With many thanks to Chris Guldberg for this post.
On May 12, 2020, the IRS released Notice 2020-29 (the “Notice”) providing greater flexibility to make mid-year election changes under Code Section 125 cafeteria plans during 2020 with respect to employer-provided health coverage and health and dependent care flexible spending accounts (“FSAs”). The notice also provides additional time in which unused amounts in FSAs can be used to pay expenses and avoid forfeiture.
Mid-year Election Changes
As background, cafeteria plans are the vehicle that allow employees to elect to pay their share of benefit premium costs for certain welfare benefits (for example, the employee premium portion paid for medical coverage) on a pre-tax basis rather than paying for those costs on an after-tax basis. In general, employee cafeteria plan elections must be made prior to the first day of the plan year and cannot be changed during the plan year except for specific change in status type events permitted under the relevant regulations (for example, the birth of a child).
Under the Notice, for the remainder of 2020, a cafeteria plan may permit prospective election changes (regardless of reason) to employer-sponsored health plan coverage or contributions to a health or dependent care FSA. As examples, the Notice provides plans may be amended to allow employees to:
- Make a new election for employer-sponsored health coverage if the employee initially declined to elect employer-sponsored health coverage;
- Revoke an existing election for employer-sponsored health coverage and make a new election to enroll in different coverage (including changes from self-only coverage to family coverage);
- Revoke an existing election for employer-sponsored health coverage, provided that the employee attests in writing that the employee is enrolled, or immediately will enroll, in other health coverage not sponsored by the employer (the notice includes a model attestation clause); or
- Revoke an election, make a new election, or decrease or increase an existing election regarding a health or dependent care FSA on a prospective basis.
Employers are not required to permit these election changes. If adopted, these changes can be subject to additional reasonable limitations provided those limitations do not cause the plan to run afoul of the normally applicable nondiscrimination requirements.
Extended Claims Period for FSA Accounts
The Notice also extended the period for making claims under FSAs. FSAs are subject to a “use it or lose it” rule which generally provides that FSA funds which are not used by the end of the plan year are forfeited. However, as an exception to the “use it or lose it” rule, plans are permitted to adopt a “grace period” of up to 2 ½ months after the end of the plan year during which a participant may apply unused amounts to pay qualified expenses incurred during the grace period. As another alternative exception to the “use it or lose it” rule, plans are allowed to use a “carryover” rule that permits the carryover of up to $500 of unused amounts to pay expenses incurred during the following plan year.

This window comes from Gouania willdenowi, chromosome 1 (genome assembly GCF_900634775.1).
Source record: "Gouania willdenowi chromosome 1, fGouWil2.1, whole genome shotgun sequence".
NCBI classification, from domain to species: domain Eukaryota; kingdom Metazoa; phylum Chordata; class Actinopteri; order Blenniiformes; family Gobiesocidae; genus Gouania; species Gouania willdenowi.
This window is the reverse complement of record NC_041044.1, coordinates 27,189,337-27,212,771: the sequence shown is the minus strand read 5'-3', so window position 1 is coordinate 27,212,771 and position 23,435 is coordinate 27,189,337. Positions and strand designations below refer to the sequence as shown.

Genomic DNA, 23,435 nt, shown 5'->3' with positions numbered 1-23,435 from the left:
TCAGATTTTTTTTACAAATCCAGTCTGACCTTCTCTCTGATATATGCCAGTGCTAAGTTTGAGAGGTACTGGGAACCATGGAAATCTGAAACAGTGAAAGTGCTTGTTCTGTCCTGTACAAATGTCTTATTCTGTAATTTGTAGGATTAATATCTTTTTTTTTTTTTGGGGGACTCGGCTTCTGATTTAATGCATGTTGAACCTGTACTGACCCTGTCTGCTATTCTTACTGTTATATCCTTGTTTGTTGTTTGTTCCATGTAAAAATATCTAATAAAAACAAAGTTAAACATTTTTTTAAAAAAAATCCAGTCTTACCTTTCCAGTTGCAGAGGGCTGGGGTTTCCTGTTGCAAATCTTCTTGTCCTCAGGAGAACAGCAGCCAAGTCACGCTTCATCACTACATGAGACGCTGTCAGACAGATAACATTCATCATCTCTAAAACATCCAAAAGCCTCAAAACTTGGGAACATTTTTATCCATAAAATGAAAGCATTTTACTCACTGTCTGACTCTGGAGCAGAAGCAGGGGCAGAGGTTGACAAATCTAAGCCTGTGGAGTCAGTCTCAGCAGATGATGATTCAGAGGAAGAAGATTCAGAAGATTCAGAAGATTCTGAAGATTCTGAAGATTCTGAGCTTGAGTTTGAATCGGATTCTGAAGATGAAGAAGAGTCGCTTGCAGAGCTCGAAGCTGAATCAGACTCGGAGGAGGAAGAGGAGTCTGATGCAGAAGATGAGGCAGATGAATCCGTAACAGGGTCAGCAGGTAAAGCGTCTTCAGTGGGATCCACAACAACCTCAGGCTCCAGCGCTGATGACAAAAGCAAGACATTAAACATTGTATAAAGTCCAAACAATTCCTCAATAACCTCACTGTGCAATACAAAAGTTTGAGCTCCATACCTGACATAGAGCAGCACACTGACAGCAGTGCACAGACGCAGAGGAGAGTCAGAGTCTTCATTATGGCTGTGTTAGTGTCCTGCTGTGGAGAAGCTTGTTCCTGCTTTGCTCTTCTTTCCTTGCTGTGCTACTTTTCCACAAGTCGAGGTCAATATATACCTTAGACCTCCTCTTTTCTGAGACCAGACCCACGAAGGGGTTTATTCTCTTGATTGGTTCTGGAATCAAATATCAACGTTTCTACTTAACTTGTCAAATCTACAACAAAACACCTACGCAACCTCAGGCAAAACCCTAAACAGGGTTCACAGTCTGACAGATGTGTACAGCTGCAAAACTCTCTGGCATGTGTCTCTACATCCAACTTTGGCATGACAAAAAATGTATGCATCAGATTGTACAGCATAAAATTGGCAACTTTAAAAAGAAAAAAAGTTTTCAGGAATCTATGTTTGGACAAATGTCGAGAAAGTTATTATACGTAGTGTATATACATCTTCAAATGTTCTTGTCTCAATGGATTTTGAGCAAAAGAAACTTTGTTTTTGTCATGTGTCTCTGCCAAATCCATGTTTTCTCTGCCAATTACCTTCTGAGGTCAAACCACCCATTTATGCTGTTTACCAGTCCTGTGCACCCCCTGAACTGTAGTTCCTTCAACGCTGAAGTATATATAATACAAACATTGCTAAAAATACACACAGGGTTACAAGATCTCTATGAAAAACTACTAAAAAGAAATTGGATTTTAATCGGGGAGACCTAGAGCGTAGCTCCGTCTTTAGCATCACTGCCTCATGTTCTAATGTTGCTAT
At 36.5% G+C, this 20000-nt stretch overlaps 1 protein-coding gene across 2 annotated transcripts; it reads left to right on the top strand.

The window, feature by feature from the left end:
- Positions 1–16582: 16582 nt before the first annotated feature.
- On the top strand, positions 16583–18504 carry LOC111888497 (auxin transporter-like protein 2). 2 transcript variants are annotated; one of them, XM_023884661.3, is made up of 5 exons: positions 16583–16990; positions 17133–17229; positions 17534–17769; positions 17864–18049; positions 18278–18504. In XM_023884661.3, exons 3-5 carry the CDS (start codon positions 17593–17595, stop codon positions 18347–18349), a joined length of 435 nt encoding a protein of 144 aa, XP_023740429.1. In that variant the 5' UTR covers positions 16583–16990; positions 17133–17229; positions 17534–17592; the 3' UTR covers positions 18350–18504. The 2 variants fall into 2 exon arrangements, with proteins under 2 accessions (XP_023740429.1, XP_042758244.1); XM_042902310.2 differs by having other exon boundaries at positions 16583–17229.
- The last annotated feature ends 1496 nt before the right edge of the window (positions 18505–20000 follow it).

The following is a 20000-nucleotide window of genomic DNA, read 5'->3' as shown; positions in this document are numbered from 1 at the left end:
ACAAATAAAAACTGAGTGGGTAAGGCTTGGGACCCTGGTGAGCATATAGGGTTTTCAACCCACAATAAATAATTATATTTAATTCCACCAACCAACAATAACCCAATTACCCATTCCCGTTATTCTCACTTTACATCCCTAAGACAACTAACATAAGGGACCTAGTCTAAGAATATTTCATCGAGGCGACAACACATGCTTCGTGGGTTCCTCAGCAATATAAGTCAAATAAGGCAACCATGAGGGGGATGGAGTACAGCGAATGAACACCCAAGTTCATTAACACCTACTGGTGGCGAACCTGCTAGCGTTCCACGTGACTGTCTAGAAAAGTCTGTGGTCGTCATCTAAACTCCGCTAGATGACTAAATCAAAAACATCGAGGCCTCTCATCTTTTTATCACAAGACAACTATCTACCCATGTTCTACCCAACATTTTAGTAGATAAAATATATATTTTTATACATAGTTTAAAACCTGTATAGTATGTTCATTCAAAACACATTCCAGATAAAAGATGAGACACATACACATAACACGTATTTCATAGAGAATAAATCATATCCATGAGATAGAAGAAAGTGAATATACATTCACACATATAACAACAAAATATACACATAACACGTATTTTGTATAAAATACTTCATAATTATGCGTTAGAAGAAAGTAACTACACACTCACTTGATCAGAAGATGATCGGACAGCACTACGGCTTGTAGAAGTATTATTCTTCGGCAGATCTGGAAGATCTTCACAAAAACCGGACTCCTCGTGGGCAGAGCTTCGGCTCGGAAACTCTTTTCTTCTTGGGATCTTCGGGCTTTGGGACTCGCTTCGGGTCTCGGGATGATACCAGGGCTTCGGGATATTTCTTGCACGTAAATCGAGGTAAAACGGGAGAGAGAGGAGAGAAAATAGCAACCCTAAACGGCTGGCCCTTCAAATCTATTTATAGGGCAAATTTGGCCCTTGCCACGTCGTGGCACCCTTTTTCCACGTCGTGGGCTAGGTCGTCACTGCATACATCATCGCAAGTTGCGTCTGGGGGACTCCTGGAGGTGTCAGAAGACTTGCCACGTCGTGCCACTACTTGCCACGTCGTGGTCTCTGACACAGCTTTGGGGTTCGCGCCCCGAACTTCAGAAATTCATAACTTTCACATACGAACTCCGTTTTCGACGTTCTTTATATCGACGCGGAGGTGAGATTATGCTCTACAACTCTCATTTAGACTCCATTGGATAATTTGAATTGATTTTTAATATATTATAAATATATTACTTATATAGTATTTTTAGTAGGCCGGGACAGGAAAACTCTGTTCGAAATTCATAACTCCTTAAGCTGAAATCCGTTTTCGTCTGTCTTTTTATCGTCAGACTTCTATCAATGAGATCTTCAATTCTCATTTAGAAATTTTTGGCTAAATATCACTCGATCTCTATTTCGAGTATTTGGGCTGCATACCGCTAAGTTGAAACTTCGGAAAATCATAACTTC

Under the Notice, an employer may amend its plan to permit employees to apply unused amounts remaining in a FSA as of the end of a grace period ending in 2020 or a plan year ending in 2020 to pay qualifying expenses incurred through December 31, 2020. For example, if a plan had a grace period that ended March 15, 2020 for the 2019 plan year, the plan could be amended to permit any unused amounts in the FSA as of March 15, 2020, to be used to pay qualifying expenses incurred through December 31, 2020. For a non-calendar plan year ending in 2020, the Notice would allow a plan using the carryover rule to be amended to permit unused amounts (including amounts greater than $500) to be used to pay expenses incurred during the remainder of 2020.
Implementation of the increased flexibility provided by the Notice will require plan amendments. Employers have until December 31, 2020 to make any required amendments. Employers can adopt these changes effective immediately and wait do the required amendments as long as the plan is operated in accordance with the Notice and participants are provided notice of the changes.
While the increased flexibility under the Notice may be beneficial for employees, employers will want to consider the ramifications of making changes. This increased flexibility may result in increased administrative costs and, as noted in the Notice, may lead to “adverse selection” (i.e., where higher-risk or sick individuals who have greater coverage needs purchase health insurance while healthy people delay or decide to abstain).